fbpx
Rising Above Divorce
September 4, 2020
The Anxious Parent
September 11, 2020
Show all

Parental Advisory

Parental Advisory

The scenario plays out everyday in cars across America: You pick up your child from school. He climbs in and immediately reaches for the radio. Suddenly, the latest song to hit the airwaves is blaring from the speakers. You find yourself moving to the beat, tapping the steering wheel, when all of the sudden you hear Bruno Mars crooning, “…your s** takes me to paradise.” 

You nervously look around, hoping he didn’t understand- much less hear- the lyrics. What do you do?

The Music Connection

Music has been a sensitive issue between parents and kids as way back as Elvis and The Beatles, Madonna and Run DMC, Katy Perry and Snoop Dog. It seems lyrics are getting more graphic, more sexual and more violent than ever.

Music is something all kids are exposed to daily. Whether they listen on an iPod, CD player, or car radio, a study by Kaiser Family Foundation found that kids ages 8 to 18 typically listen to one to two hours of music a day.

The study also found that in general, girls listen to more music than boys do. The time that youth spend with media also increases as they get older. Typical eight-year-olds listen to an hour a day, while older teens tend to listen to music for more than two hours a day.

“Children look to popular music, movies, and TV shows to help them figure out who they should be,” says Dr. Michael Rich, director of the Center on Media and Child Health. “Given that many children spend more time with some form of media than they do at school or with parents, they’re more likely to be influenced by [musical artists].”

As for the effects of explicit song lyrics on our children, a report by Pediatrics magazine showed two sides to the story. Some studies argue that children use music only for entertainment, and that little or no attention is paid to the words. In other studies, however, adolescents said they liked their favorite songs because the lyrics were a reflection of their feelings. It’s also been found that the more importance young people give to a certain type of music, the more attention they’ll pay to the lyrics.

Be in Control

To help parents monitor what their children listen to, the Recording Industry Association of America issues parental advisory labels to albums that have graphic lyrics and adult content. But the labels are voluntary and are put on at the discretion of record companies and artists, not childcare experts. Plus, some point out, kids might actually be attracted by the warning.

While warning labels are a good step in protecting your children from being exposed to explicit lyrics, there are other things you can do. Consider purchasing the edited versions of songs your child enjoys while mixing your own CDs or playlists with your children. But the most important thing you can do for your children, especially the older ones, is to talk to them about the messages contained in the lyrics of a song. Ask them if they understand the lyrics and how they make them feel. By being open and honest about these messages, you can create an opportunity to discuss sensitive, but important topics they may not bring up in everyday conversation.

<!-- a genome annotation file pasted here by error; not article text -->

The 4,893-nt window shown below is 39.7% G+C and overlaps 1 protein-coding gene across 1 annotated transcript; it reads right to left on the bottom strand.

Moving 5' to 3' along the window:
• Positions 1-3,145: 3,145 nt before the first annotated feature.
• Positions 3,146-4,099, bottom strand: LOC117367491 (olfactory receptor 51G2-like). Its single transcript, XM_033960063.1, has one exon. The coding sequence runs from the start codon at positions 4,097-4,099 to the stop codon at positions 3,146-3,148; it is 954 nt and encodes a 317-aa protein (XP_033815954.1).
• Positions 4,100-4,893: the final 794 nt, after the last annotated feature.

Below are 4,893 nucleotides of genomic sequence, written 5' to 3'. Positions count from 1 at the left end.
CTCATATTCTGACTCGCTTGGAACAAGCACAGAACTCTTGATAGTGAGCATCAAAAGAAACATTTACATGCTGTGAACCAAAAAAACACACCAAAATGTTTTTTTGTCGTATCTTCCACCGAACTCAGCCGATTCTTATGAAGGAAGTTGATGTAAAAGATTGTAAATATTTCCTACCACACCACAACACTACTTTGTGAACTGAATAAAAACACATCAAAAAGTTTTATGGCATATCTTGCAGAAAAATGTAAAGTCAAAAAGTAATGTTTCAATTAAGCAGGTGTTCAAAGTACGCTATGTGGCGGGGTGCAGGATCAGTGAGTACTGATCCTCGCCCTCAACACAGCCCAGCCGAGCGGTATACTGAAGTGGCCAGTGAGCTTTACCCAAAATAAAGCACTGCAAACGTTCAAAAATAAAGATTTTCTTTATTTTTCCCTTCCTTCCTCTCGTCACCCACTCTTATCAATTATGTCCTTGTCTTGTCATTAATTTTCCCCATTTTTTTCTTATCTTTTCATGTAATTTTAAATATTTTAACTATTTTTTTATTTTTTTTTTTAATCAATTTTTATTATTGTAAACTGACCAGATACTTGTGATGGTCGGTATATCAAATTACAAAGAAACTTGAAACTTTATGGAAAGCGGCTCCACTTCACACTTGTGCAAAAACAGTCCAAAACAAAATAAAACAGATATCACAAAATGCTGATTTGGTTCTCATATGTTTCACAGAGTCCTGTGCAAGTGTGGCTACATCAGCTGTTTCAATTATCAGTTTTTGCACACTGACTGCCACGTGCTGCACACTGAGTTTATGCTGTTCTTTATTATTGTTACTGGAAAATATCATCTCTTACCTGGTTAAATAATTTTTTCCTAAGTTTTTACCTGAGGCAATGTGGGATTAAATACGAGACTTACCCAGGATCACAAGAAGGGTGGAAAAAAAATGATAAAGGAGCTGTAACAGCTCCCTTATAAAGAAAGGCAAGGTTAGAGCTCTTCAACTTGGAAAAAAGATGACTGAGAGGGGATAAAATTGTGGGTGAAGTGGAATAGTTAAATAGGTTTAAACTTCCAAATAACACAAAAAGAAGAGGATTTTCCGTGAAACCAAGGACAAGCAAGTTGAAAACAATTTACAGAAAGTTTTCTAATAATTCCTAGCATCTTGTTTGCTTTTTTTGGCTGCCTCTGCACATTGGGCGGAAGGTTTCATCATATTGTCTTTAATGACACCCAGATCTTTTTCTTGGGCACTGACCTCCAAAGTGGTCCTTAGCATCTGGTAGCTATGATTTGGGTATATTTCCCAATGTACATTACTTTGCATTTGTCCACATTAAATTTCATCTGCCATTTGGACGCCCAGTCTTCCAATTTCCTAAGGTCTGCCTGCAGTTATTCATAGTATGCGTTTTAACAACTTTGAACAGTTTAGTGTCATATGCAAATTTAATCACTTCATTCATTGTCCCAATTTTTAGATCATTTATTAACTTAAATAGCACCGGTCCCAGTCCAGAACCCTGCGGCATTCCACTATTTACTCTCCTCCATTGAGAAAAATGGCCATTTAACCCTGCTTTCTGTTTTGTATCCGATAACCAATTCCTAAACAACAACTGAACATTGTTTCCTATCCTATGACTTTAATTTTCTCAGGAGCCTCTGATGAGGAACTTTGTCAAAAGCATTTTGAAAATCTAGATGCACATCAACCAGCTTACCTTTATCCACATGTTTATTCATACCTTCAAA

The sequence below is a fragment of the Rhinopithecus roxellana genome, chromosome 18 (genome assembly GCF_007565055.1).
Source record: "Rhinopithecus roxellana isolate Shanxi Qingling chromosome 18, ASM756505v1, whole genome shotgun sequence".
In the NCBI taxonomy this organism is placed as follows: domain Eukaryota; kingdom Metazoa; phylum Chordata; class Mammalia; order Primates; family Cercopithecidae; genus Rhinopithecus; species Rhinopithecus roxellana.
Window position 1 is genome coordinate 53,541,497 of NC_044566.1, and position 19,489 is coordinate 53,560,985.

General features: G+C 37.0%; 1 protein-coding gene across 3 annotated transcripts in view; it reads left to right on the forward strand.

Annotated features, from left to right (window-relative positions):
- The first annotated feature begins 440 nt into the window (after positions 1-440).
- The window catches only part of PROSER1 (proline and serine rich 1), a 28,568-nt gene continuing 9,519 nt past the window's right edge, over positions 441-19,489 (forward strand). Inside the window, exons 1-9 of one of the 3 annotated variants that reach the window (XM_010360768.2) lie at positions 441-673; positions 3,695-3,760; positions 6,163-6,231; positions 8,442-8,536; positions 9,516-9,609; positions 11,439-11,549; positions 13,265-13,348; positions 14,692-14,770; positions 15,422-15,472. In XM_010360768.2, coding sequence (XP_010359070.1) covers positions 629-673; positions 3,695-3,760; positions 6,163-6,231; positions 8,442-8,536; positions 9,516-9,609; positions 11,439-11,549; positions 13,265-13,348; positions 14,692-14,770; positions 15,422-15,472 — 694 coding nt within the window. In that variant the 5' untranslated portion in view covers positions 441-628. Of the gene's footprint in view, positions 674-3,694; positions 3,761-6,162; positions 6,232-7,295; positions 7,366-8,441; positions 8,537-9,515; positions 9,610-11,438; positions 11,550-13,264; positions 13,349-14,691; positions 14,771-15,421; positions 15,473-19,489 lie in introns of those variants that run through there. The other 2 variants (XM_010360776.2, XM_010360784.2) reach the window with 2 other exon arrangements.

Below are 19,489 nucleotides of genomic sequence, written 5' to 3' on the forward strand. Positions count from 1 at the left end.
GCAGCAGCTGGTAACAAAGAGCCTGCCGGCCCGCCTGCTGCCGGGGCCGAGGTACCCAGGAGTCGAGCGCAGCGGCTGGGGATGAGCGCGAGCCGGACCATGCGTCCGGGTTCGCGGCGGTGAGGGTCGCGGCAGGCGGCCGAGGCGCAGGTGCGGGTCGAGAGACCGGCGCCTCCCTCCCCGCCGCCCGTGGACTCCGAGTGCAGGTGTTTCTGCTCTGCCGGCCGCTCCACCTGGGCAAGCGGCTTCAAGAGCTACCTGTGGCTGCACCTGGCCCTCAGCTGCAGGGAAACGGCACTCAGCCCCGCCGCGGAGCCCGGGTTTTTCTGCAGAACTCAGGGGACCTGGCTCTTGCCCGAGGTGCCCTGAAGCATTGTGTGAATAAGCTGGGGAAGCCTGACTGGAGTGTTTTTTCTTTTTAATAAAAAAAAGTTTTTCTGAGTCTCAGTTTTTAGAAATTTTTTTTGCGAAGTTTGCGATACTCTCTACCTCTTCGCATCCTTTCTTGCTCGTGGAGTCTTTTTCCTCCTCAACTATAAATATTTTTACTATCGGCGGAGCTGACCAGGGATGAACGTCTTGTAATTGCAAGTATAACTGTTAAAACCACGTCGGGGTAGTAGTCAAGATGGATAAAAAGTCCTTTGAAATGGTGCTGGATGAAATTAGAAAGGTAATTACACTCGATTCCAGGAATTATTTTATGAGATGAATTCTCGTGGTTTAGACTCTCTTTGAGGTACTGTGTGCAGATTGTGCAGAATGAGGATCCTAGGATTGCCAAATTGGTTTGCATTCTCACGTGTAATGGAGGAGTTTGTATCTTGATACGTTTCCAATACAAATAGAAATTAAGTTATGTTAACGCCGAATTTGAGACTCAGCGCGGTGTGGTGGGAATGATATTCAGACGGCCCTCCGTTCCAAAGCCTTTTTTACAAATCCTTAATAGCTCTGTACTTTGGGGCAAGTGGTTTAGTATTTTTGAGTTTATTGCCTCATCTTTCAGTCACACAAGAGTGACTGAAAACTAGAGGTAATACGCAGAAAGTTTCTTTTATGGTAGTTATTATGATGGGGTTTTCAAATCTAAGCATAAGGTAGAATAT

Listen to the Lyrics

If you’re concerned about the songs your child is listening to, CommonSenseMedia.org suggests the following questions to think about as you listen or read through the lyrics:

Sex- Is the sex talk implied or is it explicit and discussed graphically? Is the artist singing about promiscuity, cheating, unsafe sex or age-inappropriate behavior?

Language- Is there language that someone might find offensive, such as profanities and racial slurs? How strong or abusive are the words? Are we talking occasional playful potty talk or constant swearing and hate words?

Violence– is there talk about guns, blood, bombs, terrorism or general violence? Anything that would scare your kid or give him a bad idea?

Social Behavior- Does the song display positive ways to behave? Or does it bring up anything negative relating sexism, racism, or people with disabilities?

Commercialism- Are brand names mentioned in every line? Does the song seem to be a commercial for goods? Also, notice what kinds of products are mentioned: fast food chains or alcohol?

Drugs, Alcohol, Tobacco Use- How excessive are the references to drugs or alcohol? Is every song about doing or dealing drugs, getting drunk or smoking? How detrimental are the references? Does the song discuss having a sip of beer or getting drunk and passing out every night?

 

What You Can Do

Here are a few tips to help parents stay on top of what their children listen to.

Do Your Homework

Read online reviews from organizations that study music, media and children, such as Common Sense Media, which breaks down why a song might be inappropriate for young ears. Also, look up the lyrics to songs before allowing your kids to listen to them

Play the DJ

Make your own playlists for your iPod or MP3 player, which you can play through your car radio.

Look to the Label

When listening to CDs, pay attention to the Recording Industry Association of America’s labels. They are always signs that some of the content may be too much for your child

Satellite Security

If you have satellite radio, pick your channels carefully. Some stations play songs as the artist intended them, and the FCC doesn’t control these broadcasts.

Change it Up

If you find yourself in a sticky spot, change the lyrics yourself and just keep singing or simply turn the radio off.

en English
X